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Harvard Student Reject Old Age Pension by 114 Votes in Poll Conducted by Crimson and New York Herald Tribune

Government Crop Control and Auto Traffic Will Be Discussed in Coming Weeks

NO WRITER ATTRIBUTED

By a margin of 114 ballots 1000 Harvard students rejected "government old-age pension" in a poll of student opinion conducted by the CRIMSON on Tuesday.

Results on the question from colleges nationwide will appear on Sunday in the New York Herald Tribune, sponsor of the poll, and again in tabloid in Monday's CRIMSON.

Remaining two issues on the ballot, government crop control and automobile traffic, will be discussed the following weeks, while it is planned to distribute further sets of ballots during the succeeding months.

Those in Favor

In the total of 431 who registered in favor of a plan for pensions were 74 Freshmen, 124 Sophomores, 115 Juniors, 99 Seniors, and 14 graduate students. One voter in the space marked "class" listed himself as "worker."

The negatives by classes ran just ahead of the affirmatives.

Those in favor were also asked to name the monthly sums which they would make available to single persons and to married couples and to set the age at which they believed a beneficiary should become eligible.

In answer, the greatest number of students, 152, put the first amount at from $40 to $50. 105 asked from $70 to $85 for cou7ples, while 145 voters decreed 60 as the eligibility age.

Tabulation

It is feared that the results are inconclusive because of the difficulty of replaying to the question by a simple "yes" or "no." Two persons each in favor of old-age insurance but each opposed to any plan approaching that of Mr. Townsend would have been in a position to mark their ballot either way.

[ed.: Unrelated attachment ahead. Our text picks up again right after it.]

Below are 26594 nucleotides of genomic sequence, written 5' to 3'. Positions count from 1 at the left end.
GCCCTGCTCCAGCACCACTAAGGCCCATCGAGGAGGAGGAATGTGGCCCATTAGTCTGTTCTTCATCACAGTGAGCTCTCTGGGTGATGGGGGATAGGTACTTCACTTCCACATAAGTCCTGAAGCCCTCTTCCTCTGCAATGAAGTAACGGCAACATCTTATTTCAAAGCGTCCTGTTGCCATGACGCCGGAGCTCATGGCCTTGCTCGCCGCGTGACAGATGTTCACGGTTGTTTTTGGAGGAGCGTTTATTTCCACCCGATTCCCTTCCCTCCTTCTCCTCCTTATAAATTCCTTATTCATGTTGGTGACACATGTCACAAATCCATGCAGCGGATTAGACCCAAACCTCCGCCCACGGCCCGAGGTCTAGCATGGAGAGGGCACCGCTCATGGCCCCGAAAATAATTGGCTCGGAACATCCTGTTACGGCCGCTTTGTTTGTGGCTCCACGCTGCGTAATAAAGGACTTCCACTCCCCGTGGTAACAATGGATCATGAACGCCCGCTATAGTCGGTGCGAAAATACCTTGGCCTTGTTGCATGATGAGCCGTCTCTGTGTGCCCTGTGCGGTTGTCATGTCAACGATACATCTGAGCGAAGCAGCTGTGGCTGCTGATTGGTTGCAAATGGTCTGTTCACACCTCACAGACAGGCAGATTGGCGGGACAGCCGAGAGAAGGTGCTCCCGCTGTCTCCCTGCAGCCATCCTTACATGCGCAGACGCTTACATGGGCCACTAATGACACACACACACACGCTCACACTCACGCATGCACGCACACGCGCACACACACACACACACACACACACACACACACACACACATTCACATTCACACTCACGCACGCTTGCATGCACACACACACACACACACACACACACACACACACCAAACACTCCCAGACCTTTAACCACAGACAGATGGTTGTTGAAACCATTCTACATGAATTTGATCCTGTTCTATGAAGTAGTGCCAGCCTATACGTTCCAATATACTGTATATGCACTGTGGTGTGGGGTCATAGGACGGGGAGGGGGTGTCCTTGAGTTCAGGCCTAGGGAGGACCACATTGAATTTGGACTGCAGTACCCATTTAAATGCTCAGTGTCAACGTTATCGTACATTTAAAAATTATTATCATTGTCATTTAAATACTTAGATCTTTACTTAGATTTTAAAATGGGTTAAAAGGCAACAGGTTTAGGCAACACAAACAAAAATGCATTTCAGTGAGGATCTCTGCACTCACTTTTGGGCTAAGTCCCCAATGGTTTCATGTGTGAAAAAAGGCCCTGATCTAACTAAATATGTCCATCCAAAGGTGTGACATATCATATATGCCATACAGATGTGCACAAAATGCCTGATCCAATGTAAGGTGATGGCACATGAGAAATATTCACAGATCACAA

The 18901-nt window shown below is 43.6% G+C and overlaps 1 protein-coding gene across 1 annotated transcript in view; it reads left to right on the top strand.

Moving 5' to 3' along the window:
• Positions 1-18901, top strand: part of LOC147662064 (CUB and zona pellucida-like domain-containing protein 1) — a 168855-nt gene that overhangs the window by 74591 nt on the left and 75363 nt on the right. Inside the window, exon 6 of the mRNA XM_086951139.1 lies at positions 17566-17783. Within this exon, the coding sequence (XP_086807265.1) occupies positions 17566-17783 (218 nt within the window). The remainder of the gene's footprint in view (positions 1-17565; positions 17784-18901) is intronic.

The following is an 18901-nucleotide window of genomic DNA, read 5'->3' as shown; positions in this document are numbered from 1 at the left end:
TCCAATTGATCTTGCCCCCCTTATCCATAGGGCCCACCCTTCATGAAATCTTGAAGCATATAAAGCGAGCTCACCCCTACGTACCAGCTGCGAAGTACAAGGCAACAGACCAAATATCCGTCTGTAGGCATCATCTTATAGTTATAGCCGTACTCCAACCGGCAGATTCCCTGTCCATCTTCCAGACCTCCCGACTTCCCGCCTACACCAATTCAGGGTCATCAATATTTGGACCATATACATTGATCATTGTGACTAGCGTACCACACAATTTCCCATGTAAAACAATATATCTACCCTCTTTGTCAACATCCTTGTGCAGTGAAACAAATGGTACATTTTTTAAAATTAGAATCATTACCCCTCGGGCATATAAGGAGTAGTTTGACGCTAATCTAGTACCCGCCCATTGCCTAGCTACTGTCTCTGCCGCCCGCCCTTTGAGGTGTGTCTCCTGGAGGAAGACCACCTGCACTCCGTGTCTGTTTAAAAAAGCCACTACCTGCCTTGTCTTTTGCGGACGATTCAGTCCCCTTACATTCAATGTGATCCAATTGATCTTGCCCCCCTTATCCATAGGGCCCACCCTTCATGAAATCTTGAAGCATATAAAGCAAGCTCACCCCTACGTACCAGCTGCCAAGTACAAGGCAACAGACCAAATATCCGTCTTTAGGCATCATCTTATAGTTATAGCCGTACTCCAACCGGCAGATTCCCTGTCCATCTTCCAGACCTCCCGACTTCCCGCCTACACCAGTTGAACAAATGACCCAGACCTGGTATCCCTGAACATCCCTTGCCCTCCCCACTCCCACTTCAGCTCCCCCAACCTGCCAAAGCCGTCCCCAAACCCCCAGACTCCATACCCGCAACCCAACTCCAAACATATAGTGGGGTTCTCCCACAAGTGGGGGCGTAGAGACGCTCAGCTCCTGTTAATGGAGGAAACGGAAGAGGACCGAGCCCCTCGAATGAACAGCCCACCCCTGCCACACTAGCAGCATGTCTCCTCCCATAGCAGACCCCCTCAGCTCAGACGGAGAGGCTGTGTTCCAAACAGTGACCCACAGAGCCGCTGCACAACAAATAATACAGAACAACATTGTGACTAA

A summary of the poll follows:

Total--976

Question "old age pensions": Yes 430  No 545

Of those answering yes: a--by classes Yes  No Seniors  99  114 Juniors  115  130 Sophomores  124  178 Freshmen 74  96 Graduate Students  14  15

b--for single persons $15-35  87 40--55  152 60  46 70--85  42 100  41 125  3 150  8 200  5 250  1 S1. Sc.*  24   c--for couple   $25  21 40--50--60  87 70-75-85  105 100  69 125  31 150  33 175  9 200  11 250  6 300  1 400  3 450  1 500  1 S1. Sc.*  23 *Sliding Scale d--ages for pension 50--58  33 60  145 62--64  9 65  125 67--70  43

Of those answering yes: a--by classes Yes  No Seniors  99  114 Juniors  115  130 Sophomores  124  178 Freshmen 74  96 Graduate Students  14  15

b--for single persons $15-35  87 40--55  152 60  46 70--85  42 100  41 125  3 150  8 200  5 250  1 S1. Sc.*  24   c--for couple   $25  21 40--50--60  87 70-75-85  105 100  69 125  31 150  33 175  9 200  11 250  6 300  1 400  3 450  1 500  1 S1. Sc.*  23 *Sliding Scale d--ages for pension 50--58  33 60  145 62--64  9 65  125 67--70  43

b--for single persons $15-35  87 40--55  152 60  46 70--85  42 100  41 125  3 150  8 200  5 250  1 S1. Sc.*  24   c--for couple   $25  21 40--50--60  87 70-75-85  105 100  69 125  31 150  33 175  9 200  11 250  6 300  1 400  3 450  1 500  1 S1. Sc.*  23 *Sliding Scale d--ages for pension 50--58  33 60  145 62--64  9 65  125 67--70  43

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